The DIV_SRC Tool

How to Invoke DIV_SRC – the Details

DIV_SRC scans a nominated HTML document in part or in whole as directed, looking for references to other file fragments. It uses AJAX to asynchronously fetch the file fragments that a page refers to. As each fragment arrives it is injected into the tag that referenced it, replacing that tag's prior content, if any. At your option, DIV_SRC.resolve() will scan the content that it fetches for further injection opportunities. If for example the content that is fetched for <div src="one.html"></div> contains this reference: <div src="two.html"></div> then DIV_SRC can fetch and inject the two.html document fragment as well. The depth to which this recursive resolution takes place is controlled by a depth parameter.

Invoking DIV_SRC from <body onLoad>

The simplest way to get DIV_SRC to inject the files that you have removed from your page is to include the onLoad="DIV_SRC.resolve()" parameter in the page's <body> tag, but you can allow the user to trigger the fetching of referenced page section at any time, by clicking on a form widget that has the attribute onClick="DIV_SRC.resolve()" for example.

Content injection can be requested for tag types other than <div>. Tags such as <span>, <td> and <p> are other potential targets. You can specify which tag types you want DIV_SRC.resolve() to process in the parameters that you pass to it. <img> is not a good candidate!

DIV_SRC is packaged as a JavaScript object to minimise intrusion on the caller's name space. A single JavaScript variable name, DIV_SRC, is set. Within this object, the method name DIV_SRC.resolve() is made visible.

DIV_SRC.resolve() exits with a return code of 0 if successful, or 1 if an error prevents its execution.

Bimodal Web Pages

Some browsers, especially those that run on mobiles, do not support AJAX. Content providers may wish to build bimodal page segments that can either be fetched and imbedded in a large composite page by AJAX-capable browsers, or displayed as separate small pages by browsers that don't implement AJAX. DIV_SRC has facilities that allow content providers to structure page segments with all of the normal HTML tags that are required in stand-alone web pages, and to have these spurious HTML tags stripped out of the page segments when they are loaded into a base page by a browser that implements AJAX. This approach is described in more detail in the Problems section.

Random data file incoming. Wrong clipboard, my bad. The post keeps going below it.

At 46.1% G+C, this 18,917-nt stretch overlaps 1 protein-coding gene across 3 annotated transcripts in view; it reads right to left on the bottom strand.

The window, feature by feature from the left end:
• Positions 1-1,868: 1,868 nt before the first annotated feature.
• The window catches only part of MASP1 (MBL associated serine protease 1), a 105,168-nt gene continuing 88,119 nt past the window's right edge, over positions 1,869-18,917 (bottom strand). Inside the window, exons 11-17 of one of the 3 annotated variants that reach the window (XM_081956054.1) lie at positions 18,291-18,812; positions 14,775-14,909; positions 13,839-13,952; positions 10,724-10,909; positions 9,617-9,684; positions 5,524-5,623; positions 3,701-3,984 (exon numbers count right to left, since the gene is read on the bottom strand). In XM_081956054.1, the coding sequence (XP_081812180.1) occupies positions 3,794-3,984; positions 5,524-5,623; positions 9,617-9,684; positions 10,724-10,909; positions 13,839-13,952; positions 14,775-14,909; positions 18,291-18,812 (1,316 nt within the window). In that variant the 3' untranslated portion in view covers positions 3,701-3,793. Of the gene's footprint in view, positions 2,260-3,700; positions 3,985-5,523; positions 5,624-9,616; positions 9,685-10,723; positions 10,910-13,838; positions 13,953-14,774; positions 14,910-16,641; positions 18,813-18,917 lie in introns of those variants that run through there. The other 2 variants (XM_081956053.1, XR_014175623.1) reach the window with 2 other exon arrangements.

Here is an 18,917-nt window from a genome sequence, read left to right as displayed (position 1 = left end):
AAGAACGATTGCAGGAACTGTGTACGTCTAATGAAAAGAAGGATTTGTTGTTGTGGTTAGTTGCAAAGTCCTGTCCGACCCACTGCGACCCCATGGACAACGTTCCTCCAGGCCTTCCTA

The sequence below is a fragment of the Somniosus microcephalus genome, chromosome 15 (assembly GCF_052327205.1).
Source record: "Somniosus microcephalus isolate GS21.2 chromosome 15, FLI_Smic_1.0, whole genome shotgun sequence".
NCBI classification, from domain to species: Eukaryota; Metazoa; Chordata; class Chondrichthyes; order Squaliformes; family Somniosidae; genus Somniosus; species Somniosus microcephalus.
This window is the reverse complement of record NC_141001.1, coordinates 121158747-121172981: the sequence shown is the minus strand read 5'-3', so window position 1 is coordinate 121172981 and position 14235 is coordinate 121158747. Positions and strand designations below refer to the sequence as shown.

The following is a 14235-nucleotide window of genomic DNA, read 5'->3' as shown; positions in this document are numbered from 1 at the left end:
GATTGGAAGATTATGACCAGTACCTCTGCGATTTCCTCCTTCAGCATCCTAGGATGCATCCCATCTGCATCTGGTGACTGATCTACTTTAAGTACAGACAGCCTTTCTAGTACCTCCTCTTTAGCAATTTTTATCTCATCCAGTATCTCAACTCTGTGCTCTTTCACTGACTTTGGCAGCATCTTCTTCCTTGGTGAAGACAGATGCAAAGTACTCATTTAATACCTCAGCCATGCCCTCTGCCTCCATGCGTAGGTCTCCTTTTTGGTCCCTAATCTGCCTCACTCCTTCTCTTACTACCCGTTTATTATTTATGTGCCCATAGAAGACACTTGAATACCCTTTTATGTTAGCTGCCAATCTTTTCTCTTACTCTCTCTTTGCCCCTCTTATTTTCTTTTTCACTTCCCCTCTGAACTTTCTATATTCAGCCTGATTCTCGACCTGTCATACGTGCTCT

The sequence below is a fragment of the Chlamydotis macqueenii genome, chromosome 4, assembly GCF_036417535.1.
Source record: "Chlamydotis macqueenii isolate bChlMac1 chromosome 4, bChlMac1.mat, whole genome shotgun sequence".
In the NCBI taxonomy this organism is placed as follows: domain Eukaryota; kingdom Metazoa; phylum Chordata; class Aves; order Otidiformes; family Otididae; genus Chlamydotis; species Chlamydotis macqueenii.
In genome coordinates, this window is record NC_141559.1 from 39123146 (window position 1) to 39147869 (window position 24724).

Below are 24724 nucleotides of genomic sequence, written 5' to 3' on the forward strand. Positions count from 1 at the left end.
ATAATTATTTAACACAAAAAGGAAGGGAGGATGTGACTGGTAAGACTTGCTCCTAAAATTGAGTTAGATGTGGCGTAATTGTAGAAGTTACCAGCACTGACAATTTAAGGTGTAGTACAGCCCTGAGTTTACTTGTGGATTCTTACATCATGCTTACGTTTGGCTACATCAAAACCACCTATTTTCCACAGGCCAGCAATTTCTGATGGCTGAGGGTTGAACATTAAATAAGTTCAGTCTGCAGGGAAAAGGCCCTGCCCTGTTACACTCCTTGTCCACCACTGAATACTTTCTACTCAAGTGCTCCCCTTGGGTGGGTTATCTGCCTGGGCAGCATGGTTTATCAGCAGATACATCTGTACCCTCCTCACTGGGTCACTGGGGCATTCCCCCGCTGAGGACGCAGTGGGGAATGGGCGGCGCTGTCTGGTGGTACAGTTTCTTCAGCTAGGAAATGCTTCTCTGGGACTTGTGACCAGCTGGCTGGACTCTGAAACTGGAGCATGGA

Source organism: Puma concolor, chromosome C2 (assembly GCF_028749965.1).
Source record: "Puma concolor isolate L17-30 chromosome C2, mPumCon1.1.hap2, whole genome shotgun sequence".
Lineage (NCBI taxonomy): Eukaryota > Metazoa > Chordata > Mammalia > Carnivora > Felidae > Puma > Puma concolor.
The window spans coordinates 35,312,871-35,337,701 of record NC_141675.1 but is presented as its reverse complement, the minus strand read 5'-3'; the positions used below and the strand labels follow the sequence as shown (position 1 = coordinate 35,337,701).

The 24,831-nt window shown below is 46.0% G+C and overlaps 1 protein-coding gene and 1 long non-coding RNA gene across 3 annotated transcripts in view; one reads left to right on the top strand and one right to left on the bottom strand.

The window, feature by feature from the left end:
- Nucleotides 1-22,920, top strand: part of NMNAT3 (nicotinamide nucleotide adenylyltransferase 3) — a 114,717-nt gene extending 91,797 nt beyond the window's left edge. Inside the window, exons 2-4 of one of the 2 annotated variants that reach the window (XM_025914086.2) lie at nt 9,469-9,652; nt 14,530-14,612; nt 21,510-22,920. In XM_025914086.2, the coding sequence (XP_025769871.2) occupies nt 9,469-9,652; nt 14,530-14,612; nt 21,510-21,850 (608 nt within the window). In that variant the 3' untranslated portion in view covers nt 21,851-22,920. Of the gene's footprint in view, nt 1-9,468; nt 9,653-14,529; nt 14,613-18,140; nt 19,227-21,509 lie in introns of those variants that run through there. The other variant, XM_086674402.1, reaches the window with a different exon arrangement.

DIV_SRC.resolve() Parameters

The DIV_SRC.resolve() method accepts various parameters, thus: DIV_SRC.resolve(parameters). All of the parameters are optional. If supplied, parameters must be coded as a JavaScript object enclosed in {braces}. It must contain keywords followed by values. Keywords are separated from values by colons (:). If there is more than one keyword-value pair, separate them with commas. For example: DIV_SRC.resolve({depth: 2, debug: 1})

The available parameters appear below:

debug
if debug:null or this parameter is absent, no debug information is published.
if debug:1, a colored border is set on each HTML element that has content injected into it; the tag that triggered the injection is set as a title (tooltip) for the injected content and appears when the mouse hovers over it.
debug:2 gives the same as debug:1, plus the HTTP response headers for each section of content returned. Note that if the request status code is 304 (content found in cache), XMLHttpRequest() may report this as status code 200 (content successfully retrieved from the source web server), probably to make things simpler for programmers. Use a tool like
Live HTTP Headers if you want to see what's really going on.
depth
is a positive integer that specifies how deeply DIV_SRC should recursively resolve the <div src="URL"> nodes that it injects. The default is 5. This parameter helps to limit damage done by circular content references, e.g. <div src="a.html"> includes <div src="b.html"> includes <div src="a.html">. The code does check for circular references and should refuse to refetch a section that has itself as a parent, but these checks will fail if the query portion of the URI varies.
dropSRC
if dropSRC: true is passed then the src="URI" attributes of the tags operated on will be removed after their content has been replaced. This is a debug option to help generate legal HTML that can be checked with various HTML syntax checkers.
warning: if this parameter is supplied then DIV_SRC will not detect circular references; eliminate these before setting this parameter.
lang
the two-character ISO language code to use for publishing messages to the browser user. Default is "en" (English).
loadMsg